Humberto Weakens After Blasting Texas

Barbara Schley hugs her neighbor Jack Payton whose High Island home was destroyed by Hurricane Humberto Thursday, Sept. 13, 2007, in High Island. Texas.
AP Photo/Melissa Phillip
Hurricane Humberto, an extremely rare rapidly formed storm, sneaked up on southeast Texas overnight, crashing ashore Thursday with heavy rains and 80-mph winds, killing at least one person.

According to Bridge City Police, an east Texas man in his mid-70s was killed when his carport fell on top of him, reports CBS Affiliate KFDM.

Officers say the man had gone outside to look for possible damage to his home, when the carport collapsed.

Authorities are not yet releasing the identity of the man.

It was the first hurricane - albeit a relatively tame Category 1
to hit the United States since Hurricane Wilma slammed into Florida in October 2005.

Few storms on record built intensity faster than Humberto. A half-hour before landfall, it grew into a hurricane, reports CBS News correspondent Mark Strassmann.

At 3 a.m., Jack Payton and his wife started praying.

"I was in bed and I felt the house moving back, and I said, I'm moving backwards," Jack Payton of High Island, Texas, told CBS News.

The entire house slid 7 feet from the slab.

"I just felt it move back real slow. It quit. And all of a sudden - bam - and then I hear the roof go. That was it," added Payton.

Humberto did not exist until late Wednesday afternoon, and was not even a tropical storm until almost midday, strengthening from a tropical depression with 35-mph winds to a hurricane with 85-mph winds in just 18 hours, senior hurricane specialist James Franklin said at the National Hurricane Center in Miami.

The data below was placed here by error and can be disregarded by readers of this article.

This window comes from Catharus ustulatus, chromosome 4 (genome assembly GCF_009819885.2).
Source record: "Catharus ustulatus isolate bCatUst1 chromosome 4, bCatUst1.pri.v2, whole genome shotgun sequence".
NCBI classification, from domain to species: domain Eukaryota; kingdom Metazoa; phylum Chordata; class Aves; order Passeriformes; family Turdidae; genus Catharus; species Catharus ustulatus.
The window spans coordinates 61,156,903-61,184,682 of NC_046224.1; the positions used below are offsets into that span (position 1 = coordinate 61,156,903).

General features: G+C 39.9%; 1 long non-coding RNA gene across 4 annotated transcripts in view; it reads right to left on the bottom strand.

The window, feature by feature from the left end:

"To put this development in perspective - no tropical cyclone in the historical record has ever reached this intensity at a faster rate near landfall. It would be nice to know, someday, why this happened," Franklin said.

Humberto made landfall near the same spot Hurricane Rita did in 2005, and areas of southwest Louisiana not fully recovered from Rita were bracing for more misery.

The storm struck about 5 miles east of High Island, near the eastern tip of the Texas coast, then weakened and bore into central Louisiana, forecasters said.

Power was knocked out for most of Beaumont and Port Arthur and about 100,000 customers were without power in the wake of the storm, Entergy Texas spokeswoman Debi Derrick said.

"We do hope to have customers' service restored, but it may be a couple of days for some," she said.

National Weather Service Image Of Humberto
One location blacked out was Jefferson County's Emergency Operations Center in Beaumont, where wind speeds of 75 to 80 mph were noted, said Michael White, Jefferson County's assistant emergency management coordinator. Officials were forced to track the storm with laptops, he said.

Valero Energy Corp.said a power outage shut down its 325,000 barrel-per-day refinery in Port Arthur, and Shell Oil Co. said the 265,500 barrel per day Motiva Port Arthur Refinery was similarly affected.

A hurricane warning is in effect from east of High Island to Cameron, Louisiana, while a tropical storm warning covers a section of Louisiana coast east of there. The storm had been expected to stay a tropical storm but energized into a Category 1 hurricane after midnight.